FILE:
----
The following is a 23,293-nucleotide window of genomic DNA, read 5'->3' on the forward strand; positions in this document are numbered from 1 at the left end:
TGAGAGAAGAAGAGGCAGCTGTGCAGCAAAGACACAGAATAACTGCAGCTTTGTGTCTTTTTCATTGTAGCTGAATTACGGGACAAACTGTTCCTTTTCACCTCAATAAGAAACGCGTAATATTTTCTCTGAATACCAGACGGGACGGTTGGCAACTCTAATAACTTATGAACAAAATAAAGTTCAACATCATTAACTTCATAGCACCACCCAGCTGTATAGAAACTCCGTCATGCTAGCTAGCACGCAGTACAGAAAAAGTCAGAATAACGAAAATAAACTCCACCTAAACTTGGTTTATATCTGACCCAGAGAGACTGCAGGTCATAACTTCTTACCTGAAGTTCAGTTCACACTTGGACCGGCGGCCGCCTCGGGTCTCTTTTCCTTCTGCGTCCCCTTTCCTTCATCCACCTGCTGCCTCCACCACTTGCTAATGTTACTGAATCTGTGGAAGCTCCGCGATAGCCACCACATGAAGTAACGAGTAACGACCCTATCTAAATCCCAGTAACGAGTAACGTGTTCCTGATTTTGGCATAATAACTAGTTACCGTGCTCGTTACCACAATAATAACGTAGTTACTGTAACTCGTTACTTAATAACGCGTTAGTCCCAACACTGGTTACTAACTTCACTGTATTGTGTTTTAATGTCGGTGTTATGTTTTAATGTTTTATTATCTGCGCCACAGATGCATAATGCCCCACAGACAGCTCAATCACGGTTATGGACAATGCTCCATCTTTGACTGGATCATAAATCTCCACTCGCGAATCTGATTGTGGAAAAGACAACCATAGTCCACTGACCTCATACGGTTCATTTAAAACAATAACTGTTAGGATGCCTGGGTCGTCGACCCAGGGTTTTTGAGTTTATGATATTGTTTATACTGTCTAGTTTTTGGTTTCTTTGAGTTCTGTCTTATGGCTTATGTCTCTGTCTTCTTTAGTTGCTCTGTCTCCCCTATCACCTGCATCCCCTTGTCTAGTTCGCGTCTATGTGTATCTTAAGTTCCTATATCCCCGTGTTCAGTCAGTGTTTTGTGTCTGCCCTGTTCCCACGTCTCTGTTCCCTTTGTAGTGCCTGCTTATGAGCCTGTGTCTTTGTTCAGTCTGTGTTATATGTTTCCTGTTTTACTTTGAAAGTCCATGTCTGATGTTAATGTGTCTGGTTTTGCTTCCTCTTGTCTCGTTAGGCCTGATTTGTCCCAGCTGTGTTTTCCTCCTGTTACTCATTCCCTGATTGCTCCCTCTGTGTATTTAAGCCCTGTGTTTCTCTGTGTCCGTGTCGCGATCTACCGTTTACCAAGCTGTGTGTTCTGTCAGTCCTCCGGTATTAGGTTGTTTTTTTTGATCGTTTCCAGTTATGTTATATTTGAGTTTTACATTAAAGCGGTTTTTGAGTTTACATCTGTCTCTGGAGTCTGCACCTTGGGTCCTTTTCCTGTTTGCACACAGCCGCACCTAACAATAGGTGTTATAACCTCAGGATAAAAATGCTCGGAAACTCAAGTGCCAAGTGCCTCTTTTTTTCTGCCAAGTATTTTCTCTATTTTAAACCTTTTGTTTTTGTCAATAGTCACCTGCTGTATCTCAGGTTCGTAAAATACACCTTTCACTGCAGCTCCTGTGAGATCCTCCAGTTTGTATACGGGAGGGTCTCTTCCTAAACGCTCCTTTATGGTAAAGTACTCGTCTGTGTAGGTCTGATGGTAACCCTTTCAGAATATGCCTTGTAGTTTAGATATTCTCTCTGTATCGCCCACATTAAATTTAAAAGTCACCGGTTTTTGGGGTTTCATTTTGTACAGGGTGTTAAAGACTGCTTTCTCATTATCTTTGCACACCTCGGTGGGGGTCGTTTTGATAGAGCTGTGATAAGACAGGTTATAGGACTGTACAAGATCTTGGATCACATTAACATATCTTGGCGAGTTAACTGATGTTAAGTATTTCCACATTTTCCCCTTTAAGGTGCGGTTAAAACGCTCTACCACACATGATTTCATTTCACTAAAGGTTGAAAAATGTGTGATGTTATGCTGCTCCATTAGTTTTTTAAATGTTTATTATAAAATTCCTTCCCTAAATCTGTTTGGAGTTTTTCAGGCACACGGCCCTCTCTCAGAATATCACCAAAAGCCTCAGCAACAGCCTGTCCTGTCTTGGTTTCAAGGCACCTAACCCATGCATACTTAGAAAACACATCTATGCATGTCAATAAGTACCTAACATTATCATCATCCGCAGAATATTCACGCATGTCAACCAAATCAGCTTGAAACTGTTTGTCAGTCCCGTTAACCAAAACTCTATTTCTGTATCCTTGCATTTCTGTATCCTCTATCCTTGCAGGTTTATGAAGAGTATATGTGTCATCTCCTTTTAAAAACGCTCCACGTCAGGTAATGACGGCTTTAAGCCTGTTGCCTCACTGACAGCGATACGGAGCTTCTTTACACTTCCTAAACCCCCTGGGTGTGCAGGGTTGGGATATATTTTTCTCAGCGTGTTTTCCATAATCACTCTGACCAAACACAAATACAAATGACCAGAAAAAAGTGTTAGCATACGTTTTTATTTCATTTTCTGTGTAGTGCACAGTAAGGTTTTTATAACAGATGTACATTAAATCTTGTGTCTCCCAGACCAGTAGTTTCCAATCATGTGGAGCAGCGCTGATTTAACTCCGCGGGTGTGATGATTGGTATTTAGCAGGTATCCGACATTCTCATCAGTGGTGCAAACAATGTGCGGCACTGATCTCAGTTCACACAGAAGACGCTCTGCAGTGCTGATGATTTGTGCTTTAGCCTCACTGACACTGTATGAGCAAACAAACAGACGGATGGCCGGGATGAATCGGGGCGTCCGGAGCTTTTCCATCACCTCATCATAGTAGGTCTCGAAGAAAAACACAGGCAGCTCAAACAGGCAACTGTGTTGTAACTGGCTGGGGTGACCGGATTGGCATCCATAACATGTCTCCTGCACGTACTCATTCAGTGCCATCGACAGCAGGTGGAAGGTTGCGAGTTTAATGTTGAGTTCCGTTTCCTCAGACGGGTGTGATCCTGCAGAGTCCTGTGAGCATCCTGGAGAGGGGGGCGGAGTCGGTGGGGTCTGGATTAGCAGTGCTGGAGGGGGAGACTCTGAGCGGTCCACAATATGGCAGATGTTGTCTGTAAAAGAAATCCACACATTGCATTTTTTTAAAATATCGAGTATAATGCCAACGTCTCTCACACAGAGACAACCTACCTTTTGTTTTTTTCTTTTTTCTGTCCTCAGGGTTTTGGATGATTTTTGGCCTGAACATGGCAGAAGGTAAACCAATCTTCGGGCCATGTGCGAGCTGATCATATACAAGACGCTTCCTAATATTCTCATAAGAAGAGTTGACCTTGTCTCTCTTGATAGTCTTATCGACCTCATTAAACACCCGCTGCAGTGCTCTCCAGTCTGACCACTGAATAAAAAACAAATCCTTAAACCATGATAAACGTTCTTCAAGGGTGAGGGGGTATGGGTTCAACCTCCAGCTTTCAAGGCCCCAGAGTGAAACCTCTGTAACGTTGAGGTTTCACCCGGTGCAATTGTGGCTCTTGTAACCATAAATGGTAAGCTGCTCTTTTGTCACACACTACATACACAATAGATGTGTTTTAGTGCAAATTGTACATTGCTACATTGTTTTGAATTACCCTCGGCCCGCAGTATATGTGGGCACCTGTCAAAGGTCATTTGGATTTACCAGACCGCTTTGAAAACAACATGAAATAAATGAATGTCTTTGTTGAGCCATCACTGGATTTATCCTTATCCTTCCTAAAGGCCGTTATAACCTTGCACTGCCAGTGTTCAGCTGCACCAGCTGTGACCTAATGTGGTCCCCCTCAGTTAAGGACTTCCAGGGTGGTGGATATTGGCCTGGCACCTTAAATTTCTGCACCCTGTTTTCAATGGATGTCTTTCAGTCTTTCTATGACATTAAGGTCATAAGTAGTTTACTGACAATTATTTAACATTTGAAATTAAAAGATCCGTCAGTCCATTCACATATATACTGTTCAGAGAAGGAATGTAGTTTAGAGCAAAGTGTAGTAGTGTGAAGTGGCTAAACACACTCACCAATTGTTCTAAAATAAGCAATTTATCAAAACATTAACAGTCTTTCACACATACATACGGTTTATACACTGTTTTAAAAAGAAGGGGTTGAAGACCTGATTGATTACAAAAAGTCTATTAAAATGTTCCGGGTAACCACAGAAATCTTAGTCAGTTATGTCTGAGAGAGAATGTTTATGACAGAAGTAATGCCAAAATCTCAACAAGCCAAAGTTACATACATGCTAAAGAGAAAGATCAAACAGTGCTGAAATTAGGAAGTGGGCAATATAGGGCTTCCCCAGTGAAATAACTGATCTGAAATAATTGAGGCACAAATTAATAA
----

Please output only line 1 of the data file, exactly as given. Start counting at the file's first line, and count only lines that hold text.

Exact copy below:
The following is a 23,293-nucleotide window of genomic DNA, read 5'->3' on the forward strand; positions in this document are numbered from 1 at the left end: